Taste of Tea :: Sencha Overture from Adagio Teas

Hello, fellow tea enthusiasts! I hope you had a great week. Today’s post is another Taste of Tea entry in which I’ll relay my notes from my tea-tasting journal entry for the Sencha Overture loose leaf tea from Adagio Teas. I purchased this tea as a part of Adagio’s Teas of Japan sampler; this is the third (of four) of the teas I’ve posted about from the set, so once you’re done here you can check out my previous posts on the Hojicha and Kukicha teas from the set.

Sencha Overture package
Package – Sencha Overture from Adagio Teas

Type of Tea: Green Tea, loose leaf

A quick bit about Sencha Overture Tea  Sencha is a type of Japanese green tea [1], which is lightly steamed [2], and then rolled and dried; the leaves are rolled into a characteristic needle shape [2]. Adagio’s Sencha Overture is picked in early summer from the second flush [1].

Tasting Notes  The dry leaves were a very dark green. Interestingly, in the soft light of my kitchen, they almost appeared to a metallic onyx-like color. The tea was only composed leaves, primarily smaller leaves that were rolled into a needle-like shape.

dry sencha oveture tea leaves
Dry Sencha Overture tea

The dry leaves had a sweet grassy scent. There was maybe just a hint of pine and a bit of a light roasted note.

To prepare the tea I infused it for about 45 seconds in hot, but not boiling, water. No initial rinse.

infusing Sencha Overature tea
Infusing Sencha Overture

After brewing the first infusion, the roasted note in the scent of the wet tea was heightened. The wet tea still had a grassy scent, but now more like wet grass with a touch of a minerality.

The tea liquor had a yellow-green hue and was a little cloudy.

Sencha Overture tea liquor
Sencha Overture tea liquor

The scent of the tea liquor was mostly grassy and semi-sweet. The texture of the liquor was mildly astringent with a somewhat dry, but sweet finish. The sweetness of the finish tended to linger in the back of my mouth. The taste was grassy with maybe a slight bitter note. There was an effect that I think was umami; there was a lingering feel on the tongue and the back of the mouth that accompanied the dryness, which elicited a salivary response.

The color of the leaves was more vibrant after being hydrated during the infusion.

Sencha Overture wet leaves
wet leaves

Quick Summary

  • Tea: Sencha Overture, loose, green tea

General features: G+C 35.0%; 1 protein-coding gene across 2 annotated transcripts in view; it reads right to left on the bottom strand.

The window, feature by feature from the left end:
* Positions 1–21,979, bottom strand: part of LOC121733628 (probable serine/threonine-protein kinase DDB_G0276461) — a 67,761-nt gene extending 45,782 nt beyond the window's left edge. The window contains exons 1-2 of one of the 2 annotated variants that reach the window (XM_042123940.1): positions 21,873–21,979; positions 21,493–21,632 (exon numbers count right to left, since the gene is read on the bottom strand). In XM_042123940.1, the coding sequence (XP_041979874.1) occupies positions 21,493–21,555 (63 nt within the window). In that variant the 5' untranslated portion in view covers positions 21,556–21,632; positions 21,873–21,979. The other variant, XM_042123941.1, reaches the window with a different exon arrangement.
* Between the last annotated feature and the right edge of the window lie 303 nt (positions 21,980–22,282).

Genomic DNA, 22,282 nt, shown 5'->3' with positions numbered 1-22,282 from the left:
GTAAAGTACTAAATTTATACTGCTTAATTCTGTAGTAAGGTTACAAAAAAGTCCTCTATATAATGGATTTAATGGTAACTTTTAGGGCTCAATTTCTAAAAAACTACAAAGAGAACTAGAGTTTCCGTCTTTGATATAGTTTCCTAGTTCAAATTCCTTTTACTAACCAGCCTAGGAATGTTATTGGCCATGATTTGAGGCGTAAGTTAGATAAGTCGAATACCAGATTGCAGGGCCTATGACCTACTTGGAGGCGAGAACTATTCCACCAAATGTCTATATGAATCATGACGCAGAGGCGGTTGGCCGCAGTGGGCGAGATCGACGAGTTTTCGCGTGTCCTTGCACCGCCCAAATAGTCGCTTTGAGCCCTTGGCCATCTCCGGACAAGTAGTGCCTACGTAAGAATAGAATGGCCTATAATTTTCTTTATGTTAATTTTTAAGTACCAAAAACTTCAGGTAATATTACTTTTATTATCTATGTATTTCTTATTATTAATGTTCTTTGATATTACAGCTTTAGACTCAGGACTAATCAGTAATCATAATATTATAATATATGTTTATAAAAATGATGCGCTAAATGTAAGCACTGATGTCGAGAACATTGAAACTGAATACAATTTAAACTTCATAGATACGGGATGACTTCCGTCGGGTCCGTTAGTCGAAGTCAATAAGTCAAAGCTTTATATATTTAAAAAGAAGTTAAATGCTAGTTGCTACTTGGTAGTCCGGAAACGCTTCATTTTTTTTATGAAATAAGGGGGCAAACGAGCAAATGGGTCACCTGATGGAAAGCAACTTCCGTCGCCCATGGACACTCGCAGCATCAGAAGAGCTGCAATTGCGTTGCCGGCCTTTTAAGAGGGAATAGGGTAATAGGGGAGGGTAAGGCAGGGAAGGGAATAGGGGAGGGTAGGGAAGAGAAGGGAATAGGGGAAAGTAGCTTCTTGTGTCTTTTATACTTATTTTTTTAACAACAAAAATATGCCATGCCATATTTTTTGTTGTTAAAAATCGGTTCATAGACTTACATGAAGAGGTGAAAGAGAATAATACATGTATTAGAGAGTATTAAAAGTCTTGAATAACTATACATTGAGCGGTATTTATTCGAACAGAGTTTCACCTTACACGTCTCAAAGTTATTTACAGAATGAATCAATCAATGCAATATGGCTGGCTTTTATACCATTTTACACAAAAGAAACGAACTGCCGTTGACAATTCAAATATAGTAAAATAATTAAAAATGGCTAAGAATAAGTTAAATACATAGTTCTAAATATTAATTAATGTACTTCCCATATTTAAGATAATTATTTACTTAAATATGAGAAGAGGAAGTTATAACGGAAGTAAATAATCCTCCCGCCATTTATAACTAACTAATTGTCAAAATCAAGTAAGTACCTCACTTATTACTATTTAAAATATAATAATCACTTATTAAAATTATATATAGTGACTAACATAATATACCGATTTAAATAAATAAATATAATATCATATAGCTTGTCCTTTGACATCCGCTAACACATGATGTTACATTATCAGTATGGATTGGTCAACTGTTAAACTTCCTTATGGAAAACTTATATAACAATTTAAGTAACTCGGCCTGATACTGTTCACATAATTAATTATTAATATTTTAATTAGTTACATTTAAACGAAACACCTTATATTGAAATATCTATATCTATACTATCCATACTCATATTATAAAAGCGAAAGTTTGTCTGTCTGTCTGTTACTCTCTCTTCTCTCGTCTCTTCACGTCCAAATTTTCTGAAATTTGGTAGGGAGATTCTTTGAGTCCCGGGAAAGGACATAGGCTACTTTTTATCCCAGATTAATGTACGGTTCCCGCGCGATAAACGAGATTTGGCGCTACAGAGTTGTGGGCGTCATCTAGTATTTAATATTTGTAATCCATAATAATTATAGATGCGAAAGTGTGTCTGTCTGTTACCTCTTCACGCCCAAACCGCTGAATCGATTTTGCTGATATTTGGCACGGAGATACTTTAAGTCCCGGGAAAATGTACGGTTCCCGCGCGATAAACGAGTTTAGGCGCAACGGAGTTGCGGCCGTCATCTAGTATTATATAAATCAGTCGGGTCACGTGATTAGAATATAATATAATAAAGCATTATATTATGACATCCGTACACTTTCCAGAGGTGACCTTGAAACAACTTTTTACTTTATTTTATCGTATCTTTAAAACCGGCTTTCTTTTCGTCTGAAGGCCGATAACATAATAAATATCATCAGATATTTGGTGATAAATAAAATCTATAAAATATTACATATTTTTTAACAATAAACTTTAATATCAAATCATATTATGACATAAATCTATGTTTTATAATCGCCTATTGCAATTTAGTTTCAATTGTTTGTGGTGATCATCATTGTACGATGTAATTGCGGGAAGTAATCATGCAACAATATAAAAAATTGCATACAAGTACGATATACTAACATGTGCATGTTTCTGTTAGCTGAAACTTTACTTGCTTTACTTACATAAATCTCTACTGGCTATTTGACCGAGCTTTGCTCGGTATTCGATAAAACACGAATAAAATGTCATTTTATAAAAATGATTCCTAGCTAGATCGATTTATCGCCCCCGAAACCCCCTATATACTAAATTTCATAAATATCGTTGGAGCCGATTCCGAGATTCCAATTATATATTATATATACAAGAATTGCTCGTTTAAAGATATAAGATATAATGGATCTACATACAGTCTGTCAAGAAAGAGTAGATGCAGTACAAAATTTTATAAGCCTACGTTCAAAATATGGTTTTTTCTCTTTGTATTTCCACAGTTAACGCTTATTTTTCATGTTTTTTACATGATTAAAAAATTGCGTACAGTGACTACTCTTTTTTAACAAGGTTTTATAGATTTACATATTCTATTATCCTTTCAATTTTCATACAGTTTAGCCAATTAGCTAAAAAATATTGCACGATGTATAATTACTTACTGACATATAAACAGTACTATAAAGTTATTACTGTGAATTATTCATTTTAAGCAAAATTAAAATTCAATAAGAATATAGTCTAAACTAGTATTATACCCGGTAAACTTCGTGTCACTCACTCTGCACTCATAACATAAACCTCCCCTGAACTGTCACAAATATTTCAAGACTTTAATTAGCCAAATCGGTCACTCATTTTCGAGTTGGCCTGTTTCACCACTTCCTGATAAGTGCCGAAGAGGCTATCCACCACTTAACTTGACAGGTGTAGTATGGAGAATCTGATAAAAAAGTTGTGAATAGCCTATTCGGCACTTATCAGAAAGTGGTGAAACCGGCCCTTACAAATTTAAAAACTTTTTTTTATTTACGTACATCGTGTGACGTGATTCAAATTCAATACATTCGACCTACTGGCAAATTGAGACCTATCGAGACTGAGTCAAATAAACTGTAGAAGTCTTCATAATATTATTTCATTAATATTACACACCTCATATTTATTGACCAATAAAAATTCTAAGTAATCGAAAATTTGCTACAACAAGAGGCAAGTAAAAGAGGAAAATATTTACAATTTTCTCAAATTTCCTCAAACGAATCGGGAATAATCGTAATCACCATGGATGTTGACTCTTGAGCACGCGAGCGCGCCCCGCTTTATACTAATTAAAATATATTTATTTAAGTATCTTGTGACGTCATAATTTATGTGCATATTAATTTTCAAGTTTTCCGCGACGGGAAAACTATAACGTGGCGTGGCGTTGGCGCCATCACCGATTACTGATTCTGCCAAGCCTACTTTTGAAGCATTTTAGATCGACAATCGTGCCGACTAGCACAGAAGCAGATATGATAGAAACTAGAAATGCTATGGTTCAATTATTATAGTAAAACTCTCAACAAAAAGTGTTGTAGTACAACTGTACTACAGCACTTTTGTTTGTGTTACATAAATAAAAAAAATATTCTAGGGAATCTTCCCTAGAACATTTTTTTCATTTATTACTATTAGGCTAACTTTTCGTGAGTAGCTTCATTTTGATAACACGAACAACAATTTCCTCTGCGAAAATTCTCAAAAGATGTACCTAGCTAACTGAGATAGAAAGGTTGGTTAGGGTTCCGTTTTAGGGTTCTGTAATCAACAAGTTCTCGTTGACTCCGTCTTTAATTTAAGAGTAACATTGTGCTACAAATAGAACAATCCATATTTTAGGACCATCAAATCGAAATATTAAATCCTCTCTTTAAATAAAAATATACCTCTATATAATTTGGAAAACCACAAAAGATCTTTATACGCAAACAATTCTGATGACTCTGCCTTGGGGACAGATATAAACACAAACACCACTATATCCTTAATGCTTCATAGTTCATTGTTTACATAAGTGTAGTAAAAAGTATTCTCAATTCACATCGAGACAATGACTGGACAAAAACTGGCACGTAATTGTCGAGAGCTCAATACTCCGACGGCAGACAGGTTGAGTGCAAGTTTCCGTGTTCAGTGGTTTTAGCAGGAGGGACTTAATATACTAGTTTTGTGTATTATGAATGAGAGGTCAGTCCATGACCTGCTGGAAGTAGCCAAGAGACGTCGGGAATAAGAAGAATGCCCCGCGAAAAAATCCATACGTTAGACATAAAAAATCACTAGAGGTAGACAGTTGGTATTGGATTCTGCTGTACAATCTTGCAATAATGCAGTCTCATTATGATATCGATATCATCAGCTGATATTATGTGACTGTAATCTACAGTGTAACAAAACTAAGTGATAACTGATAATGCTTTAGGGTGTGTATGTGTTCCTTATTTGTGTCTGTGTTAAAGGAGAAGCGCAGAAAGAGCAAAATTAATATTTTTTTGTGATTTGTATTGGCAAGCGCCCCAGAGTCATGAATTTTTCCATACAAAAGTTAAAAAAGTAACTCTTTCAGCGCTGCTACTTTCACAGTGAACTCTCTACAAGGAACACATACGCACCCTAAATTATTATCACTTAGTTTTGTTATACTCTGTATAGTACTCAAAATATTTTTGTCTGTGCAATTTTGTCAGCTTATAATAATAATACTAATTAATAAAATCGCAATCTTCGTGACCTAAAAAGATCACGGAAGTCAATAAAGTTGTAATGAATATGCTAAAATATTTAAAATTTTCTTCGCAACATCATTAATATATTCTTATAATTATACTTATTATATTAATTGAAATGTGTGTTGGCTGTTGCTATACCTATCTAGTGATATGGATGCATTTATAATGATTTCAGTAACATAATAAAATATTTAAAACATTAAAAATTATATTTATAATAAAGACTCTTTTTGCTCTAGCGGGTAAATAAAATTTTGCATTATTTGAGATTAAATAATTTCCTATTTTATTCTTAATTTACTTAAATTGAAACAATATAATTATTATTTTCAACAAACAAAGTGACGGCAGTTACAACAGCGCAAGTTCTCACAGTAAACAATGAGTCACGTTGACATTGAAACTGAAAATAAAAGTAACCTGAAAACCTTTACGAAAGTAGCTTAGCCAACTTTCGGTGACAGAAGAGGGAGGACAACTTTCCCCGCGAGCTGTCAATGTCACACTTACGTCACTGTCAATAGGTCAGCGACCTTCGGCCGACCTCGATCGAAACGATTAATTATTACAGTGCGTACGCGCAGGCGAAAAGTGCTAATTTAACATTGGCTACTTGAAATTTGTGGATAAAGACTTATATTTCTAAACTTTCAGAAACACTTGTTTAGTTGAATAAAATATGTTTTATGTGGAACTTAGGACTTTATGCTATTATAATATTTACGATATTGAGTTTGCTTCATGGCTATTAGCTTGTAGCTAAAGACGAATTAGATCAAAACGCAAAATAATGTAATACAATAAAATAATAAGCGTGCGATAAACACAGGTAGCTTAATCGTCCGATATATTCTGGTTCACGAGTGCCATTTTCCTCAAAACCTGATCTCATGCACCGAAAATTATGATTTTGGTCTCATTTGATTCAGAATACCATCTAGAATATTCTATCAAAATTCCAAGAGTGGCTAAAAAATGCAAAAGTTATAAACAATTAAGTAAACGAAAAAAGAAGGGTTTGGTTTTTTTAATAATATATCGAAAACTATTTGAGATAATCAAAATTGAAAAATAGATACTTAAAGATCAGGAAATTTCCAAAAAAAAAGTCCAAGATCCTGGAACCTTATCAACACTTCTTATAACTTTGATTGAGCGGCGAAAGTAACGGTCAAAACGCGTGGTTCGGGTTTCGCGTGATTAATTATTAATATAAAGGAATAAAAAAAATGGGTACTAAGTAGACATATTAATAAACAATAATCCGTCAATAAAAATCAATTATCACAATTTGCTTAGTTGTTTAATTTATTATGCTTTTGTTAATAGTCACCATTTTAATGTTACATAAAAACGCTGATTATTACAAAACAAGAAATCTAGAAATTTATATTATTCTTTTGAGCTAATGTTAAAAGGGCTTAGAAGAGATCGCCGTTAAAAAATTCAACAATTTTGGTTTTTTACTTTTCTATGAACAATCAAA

• Pick: smaller leaves, some tea fluff
  • Processing: steamed, rolled, and dried
  • Origin: Japan
  • Retailer: Adagio Tea 
  • Current Price: $19/4 oz and $39/16 oz
  • Texture: mildly astringent
  • Flavor Notes: grassy, sweet, mild roasted notes, umami
  • Finish: dry and sweet finish, lingers in the back of the mouth

Final Thoughts  I enjoyed the sweet and grassy flavor of this tea. The mild astringency added some interest to the texture, and the lingering sweetness in the back of the mouth after the dry finish was pleasant. Overall, I found this to be a very enjoyable green tea. If you enjoy grassy green teas then I think you’ll enjoy this one as well.

Thanks for reading! Have you ever tried this tea before or a similar one from another retailer/provider? If so, please comment and share your thoughts. If you enjoyed this post or found it useful, then please like and share.

If you enjoy my content, and aren’t already, then hit the Follow button to get new posts from Blake’s Tea Journal then please follow.

References:

  1. “Sencha Overture Tea.” Adagio Teas. Accessed October 22, 2018. https://www.adagio.com/green/sencha.html.
  2. “How Sencha Is Processed.” How Sencha Is Processed | IPPODO. Accessed October 22, 2018. http://www.ippodo-tea.co.jp/en/tea/sencha_03.html.

One thought on “Taste of Tea :: Sencha Overture from Adagio Teas

Add yours

Leave a Reply

Fill in your details below or click an icon to log in:

WordPress.com Logo

You are commenting using your WordPress.com account. Log Out /  Change )

Google photo

You are commenting using your Google account. Log Out /  Change )

Twitter picture

You are commenting using your Twitter account. Log Out /  Change )

Facebook photo

You are commenting using your Facebook account. Log Out /  Change )

Connecting to %s

This site uses Akismet to reduce spam. Learn how your comment data is processed.

Blog at WordPress.com.

Up ↑

%d bloggers like this: